A former McCarthy aide familiar with the office’s dealings with the AOC said the AOC made such gavels as standard practice for congressional offices and McCarthy’s office did not request any as gifts. Employees did request on one occasion that, if possible and in line with what’s available for sale in the AOC-run Capitol Visitor Center gift shop, gavels be made from fallen tree limbs on the Capitol campus, the person acknowledged.

“Leonard’s claims are false, and it’s noteworthy that Leonard has not provided Politico any evidence about her claim of an Antideficiency Act violation, meanwhile no discussions of gifts ever took place and the AOC has full authority, resources, and dedicated staff to craft items such as gavels, frames, built-ins, plaques, and signs,” the former aide said in a statement. “The AOC has a history of using wood from fallen branches to build items.”

Leonard also wrote that members of Congress and their staffers tried to get private entities to pay for Christmas tree deliveries to dozens of congressional offices, though she does not name which members or staffers. She said she also reported those incidents as violations of the Antideficiency Act and ethics rules, but did not clarify if the lawmaker and staff requests were met.

Wilkenfeld described the pattern of permissive behavior from Leonard’s superiors in the face of pressure from lawmakers as “an erosion” of “the backstop role the agency is supposed to play against these kinds of excesses by members of Congress.”

Other employees fired in April 2023 have blamed Leonard’s allegations of sexism for their terminations in separate lawsuits filed later that year. Shortly after President Joe Biden fired Blanton, Rexroat removed former chief of staff Peter Bahm, former general counsel Jason Baltimore, former CFO Jonathan Kraft and former chief administrative officer William O’Donnell in a major shakeup.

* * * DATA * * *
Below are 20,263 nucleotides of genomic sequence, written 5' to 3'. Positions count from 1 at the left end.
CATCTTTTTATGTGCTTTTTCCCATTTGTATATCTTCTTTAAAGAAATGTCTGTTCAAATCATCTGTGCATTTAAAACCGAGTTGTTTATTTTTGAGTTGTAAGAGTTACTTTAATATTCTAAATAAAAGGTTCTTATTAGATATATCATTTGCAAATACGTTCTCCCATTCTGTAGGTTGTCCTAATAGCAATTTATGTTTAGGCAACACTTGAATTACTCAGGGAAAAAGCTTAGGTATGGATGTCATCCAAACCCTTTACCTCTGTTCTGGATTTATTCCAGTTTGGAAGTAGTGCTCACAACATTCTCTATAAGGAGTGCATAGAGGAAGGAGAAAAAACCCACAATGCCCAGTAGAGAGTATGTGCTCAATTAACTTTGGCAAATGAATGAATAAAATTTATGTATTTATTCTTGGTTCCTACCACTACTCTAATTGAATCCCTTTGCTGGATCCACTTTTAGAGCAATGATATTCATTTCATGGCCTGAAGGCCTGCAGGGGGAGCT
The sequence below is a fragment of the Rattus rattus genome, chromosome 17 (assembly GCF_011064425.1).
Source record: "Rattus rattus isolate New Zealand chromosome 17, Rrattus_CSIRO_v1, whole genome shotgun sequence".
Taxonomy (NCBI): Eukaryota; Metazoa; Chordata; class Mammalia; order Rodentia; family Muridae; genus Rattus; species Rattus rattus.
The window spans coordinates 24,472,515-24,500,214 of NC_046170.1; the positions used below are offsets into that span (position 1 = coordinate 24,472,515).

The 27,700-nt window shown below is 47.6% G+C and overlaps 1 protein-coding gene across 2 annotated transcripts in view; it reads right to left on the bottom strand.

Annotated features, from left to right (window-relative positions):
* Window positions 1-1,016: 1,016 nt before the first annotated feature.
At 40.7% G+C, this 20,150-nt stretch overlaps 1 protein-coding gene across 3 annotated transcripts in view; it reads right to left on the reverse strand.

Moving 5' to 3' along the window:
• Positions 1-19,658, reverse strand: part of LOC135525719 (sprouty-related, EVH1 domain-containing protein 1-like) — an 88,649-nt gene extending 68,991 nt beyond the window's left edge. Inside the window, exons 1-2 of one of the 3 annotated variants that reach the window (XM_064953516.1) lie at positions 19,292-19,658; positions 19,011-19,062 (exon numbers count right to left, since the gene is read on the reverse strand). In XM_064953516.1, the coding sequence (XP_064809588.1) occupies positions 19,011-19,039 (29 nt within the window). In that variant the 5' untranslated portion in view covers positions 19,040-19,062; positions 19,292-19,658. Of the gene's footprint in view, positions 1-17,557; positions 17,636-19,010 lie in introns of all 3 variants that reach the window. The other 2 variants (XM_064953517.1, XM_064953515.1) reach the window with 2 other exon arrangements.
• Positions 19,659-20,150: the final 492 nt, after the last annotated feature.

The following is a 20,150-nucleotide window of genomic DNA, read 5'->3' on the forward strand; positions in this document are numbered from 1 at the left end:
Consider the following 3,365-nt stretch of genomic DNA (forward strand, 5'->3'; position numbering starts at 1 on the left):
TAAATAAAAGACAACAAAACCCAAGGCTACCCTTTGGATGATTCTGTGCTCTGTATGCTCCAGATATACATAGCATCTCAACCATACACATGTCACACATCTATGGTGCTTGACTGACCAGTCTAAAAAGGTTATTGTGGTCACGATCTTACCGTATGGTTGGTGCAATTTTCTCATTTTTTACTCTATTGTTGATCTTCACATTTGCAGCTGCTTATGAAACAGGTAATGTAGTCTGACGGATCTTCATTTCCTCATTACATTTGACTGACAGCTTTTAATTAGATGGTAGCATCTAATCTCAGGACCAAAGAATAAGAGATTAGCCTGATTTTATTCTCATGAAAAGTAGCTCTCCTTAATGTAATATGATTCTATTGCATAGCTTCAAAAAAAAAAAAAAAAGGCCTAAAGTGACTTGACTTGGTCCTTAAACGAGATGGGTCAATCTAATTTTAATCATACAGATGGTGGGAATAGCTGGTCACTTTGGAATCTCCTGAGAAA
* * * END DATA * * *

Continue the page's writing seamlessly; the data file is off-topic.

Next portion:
The usually snoozy Architect of the Capitol’s office has already seen its share of scandals over the past year. Now add a discrimination complaint from a former senior employee to the list.
Christine Leonard, the ex-director of legislative and public affairs for the agency that oversees operation and maintenance of the Capitol complex, filed a claim Wednesday afternoon against her former employer, accusing the agency of improperly firing her after she reported sexism and discrimination. The Office of Congressional Workplace Rights will review her complaint, a required step before a civil lawsuit can be filed in federal district court.
Leonard cited “corrupt and unjust” behavior at the highest ranks of the AOC and improper termination from her position when she attempted to report wrongdoing. As part of the claim, Leonard is demanding back pay, benefits and damages of $300,000 and that the agency reinstates her to her old job.
She said in a statement to POLITICO that she had raised concerns of sex discrimination to the AOC’s Office of Diversity, Inclusion, and Dispute Resolution when she worked for the agency, but nothing happened.
“I hope this complaint will shine a light on the agency, bring about meaningful change, and result in a positive work environment where men and women are treated and paid equally,” she said.
The former Architect of the Capitol, J. Brett Blanton, had a host of well-known problems that culminated in his firing last February, after a watchdog report found he had engaged in the widespread misuse of official resources. His acting successor, Chere Rexroat, then purged much of senior leadership.
Leonard’s complaint involves both of those leaders, alleging that the agency had a “sexist environment” during Blanton’s time in office that Rexroat only escalated after he left. Leonard wrote that male colleagues of hers were paid more, plus given more flexibility, administrative support and work opportunities than women in the office.